Minimum turnover is £100,000 with 1 year trading
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When you're setting up or growing a business, you may need loan finance to help with the costs.
A business loan is different from a personal loan in that you will need to provide information about your business, its turnover and its profit.
Business loans can be short term or long term, but all involve borrowing a lump sum and then paying a set amount of interest each month until the debt is cleared.
Different loans are available for different circumstances, so it helps to have a clear idea of exactly what you need the money for before you compare business finance loans.
Business finance is a catch-all term that covers a range of funding options open to businesses of all sizes, including overdrafts, loans, commercial mortgages, business credit cards and everything in between.
Like any form of borrowing, business finance comes with costs. Therefore, it's important to think carefully about whether you need a business loan, or whether you could find alternative ways to start up your business or fund your business expansion.
If you only need to borrow a small amount, for example to buy computer equipment for your business start-up, you may find a business bank account overdraft or credit card borrowing are more flexible ways of borrowing money for your business. However, check terms and rates carefully, or it could cost you more to borrow.
However, if you need a lot of money for expansion, or you need to hire staff for your start-up, you may end up needing to take out a business loan.
Bear in mind that you need to have a plan for repaying the loan, and your business also needs to have a good credit rating. The better your business credit rating, the more attractive the loan rate you’re likely to be approved for.
Put simply, there are two types of loan – secured and unsecured.
Secured borrowing means you are borrowing against an asset – this might be a business premises, or even your own house if you are a very small business, although this is a risky option.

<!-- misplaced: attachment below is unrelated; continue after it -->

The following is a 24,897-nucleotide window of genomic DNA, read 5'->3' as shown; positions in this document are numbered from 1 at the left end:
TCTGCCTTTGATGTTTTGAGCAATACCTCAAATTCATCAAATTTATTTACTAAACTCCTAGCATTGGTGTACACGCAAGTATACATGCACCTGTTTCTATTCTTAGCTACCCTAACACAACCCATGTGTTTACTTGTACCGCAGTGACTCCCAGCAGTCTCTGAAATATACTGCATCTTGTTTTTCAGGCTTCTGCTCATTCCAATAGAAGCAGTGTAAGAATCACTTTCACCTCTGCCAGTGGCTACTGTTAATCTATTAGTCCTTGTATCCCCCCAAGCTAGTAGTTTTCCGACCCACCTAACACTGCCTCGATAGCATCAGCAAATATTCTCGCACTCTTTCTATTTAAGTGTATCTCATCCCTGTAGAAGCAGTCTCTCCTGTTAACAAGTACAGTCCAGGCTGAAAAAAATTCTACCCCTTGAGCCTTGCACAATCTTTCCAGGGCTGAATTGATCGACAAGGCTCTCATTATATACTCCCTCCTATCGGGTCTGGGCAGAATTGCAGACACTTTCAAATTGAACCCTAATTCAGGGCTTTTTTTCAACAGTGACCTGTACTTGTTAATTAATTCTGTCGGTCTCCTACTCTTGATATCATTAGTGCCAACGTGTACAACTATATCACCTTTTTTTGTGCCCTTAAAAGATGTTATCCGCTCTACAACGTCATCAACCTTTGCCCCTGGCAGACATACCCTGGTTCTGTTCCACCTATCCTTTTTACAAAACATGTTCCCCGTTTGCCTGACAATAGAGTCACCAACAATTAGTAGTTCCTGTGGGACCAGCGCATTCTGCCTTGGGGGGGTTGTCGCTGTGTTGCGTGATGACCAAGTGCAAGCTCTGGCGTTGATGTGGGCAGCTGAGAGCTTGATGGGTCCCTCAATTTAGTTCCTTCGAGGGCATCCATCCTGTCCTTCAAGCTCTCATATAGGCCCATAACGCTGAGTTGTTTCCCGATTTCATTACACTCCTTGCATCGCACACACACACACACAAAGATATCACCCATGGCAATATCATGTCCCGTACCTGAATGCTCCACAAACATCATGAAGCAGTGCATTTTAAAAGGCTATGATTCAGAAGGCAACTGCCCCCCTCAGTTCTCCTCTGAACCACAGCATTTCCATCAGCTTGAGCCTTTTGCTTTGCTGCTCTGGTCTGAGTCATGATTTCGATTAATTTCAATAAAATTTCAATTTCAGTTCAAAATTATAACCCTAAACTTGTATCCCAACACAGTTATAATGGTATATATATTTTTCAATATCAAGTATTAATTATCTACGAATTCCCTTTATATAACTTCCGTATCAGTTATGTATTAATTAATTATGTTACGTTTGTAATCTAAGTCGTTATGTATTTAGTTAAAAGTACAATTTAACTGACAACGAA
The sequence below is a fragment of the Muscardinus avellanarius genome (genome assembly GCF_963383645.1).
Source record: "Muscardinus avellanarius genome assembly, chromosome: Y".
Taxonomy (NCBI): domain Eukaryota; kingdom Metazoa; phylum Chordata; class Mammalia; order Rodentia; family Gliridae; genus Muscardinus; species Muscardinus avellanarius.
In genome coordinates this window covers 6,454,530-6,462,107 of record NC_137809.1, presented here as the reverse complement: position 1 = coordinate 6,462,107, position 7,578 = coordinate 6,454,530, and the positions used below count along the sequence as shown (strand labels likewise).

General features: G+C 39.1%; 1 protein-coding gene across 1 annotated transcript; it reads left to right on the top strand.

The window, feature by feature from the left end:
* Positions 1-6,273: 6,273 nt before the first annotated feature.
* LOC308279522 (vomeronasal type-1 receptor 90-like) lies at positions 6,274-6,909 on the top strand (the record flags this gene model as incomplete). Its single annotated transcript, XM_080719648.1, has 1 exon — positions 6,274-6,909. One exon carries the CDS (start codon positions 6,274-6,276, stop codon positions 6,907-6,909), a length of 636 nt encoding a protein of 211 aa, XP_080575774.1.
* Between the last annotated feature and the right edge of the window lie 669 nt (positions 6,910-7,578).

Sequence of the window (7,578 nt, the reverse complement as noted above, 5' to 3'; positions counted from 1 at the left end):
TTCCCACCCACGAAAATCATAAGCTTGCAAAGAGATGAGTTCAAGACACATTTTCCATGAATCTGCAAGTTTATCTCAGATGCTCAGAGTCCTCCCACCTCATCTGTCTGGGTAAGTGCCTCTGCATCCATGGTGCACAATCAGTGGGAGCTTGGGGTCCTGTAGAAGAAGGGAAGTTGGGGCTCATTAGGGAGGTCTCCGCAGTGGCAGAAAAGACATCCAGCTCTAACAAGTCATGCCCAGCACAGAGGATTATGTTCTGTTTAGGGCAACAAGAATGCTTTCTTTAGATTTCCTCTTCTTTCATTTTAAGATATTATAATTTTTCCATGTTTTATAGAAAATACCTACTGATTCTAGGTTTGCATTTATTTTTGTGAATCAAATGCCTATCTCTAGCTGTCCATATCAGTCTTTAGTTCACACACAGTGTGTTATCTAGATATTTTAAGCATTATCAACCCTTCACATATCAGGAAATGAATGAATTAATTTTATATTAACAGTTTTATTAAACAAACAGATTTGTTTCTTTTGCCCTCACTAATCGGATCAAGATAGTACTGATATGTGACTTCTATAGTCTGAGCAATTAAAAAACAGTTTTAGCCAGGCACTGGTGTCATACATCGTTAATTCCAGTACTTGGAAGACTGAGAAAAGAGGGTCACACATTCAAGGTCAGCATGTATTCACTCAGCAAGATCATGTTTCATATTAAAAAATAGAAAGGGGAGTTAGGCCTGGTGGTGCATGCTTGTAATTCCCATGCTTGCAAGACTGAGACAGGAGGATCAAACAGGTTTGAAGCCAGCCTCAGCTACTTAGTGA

Your property could be repossessed if you do not keep up with repayments on a secured loan. Therefore, although interest rates are generally lower on secured loans, you're taking a greater share of the risk.
With an unsecured loan, the money isn't borrowed against an asset. The rate you get will depend on your business and personal credit rating along with other factors.
The lender is taking a greater share of the risk, as there is no asset they can sell to get their money back if you can’t repay the loan, so the interest rate on this type of borrowing is likely to be higher.
Every business needs money to get off the ground, but it can be difficult to find funding when you’re a start-up, as lenders have no way of knowing how your business handles credit or even if it’s viable.
In this instance, it’s worth looking into the government’s Start Up Loan scheme, which provides access to unsecured personal loans of between £500 and £25,000. The scheme also offers free support and guidance to help write your business plan. If your application is successful, you’ll also be eligible for up to 12 months of free mentoring.
Asset finance – This type of finance allows you to spread the cost of essential assets you need to operate, such as equipment machinery and vehicles.
Working capital loans - This is a type of short-term loan used to help with cashflow and other day-to-day running costs.
Bridging loans - Most often used in property purchases and development projects, this short-term funding option can cover the costs while you wait for funds to clear from the sale of property or an asset.
Commercial mortgages – This is a long-term loan used to help fund the purchase of a business property.
Peer-to-peer loans – Also known as P2P loans, this is when your business borrows money from individuals or other businesses instead of a bank.
Invoice finance - Often used to help with cashflow, this is when you use your unpaid invoices as security for funding. A lender may buy your invoices for a percentage of their total value or it can work more like an overdraft.
If you already have a business bank account with a bank or building society, it may offer you a business loan. However, this might not necessarily be the cheapest option. By shopping around, you could find a better deal from an online bank or alternative lender.
Uswitch has partnered with Think Business Loans to provide our business finance comparison service. Think is part of Bionic, the UK’s leading business switching service. We’ll work with high street banks, challenger banks and alternative lenders to match you with the right business finance solution.
Before you start shopping around for a business loan it helps to be clear about your needs:
Why you need to borrow the money
How much you need to borrow
How long you will need to repay the loan
How much you can afford in repayments
What type of business loan you will need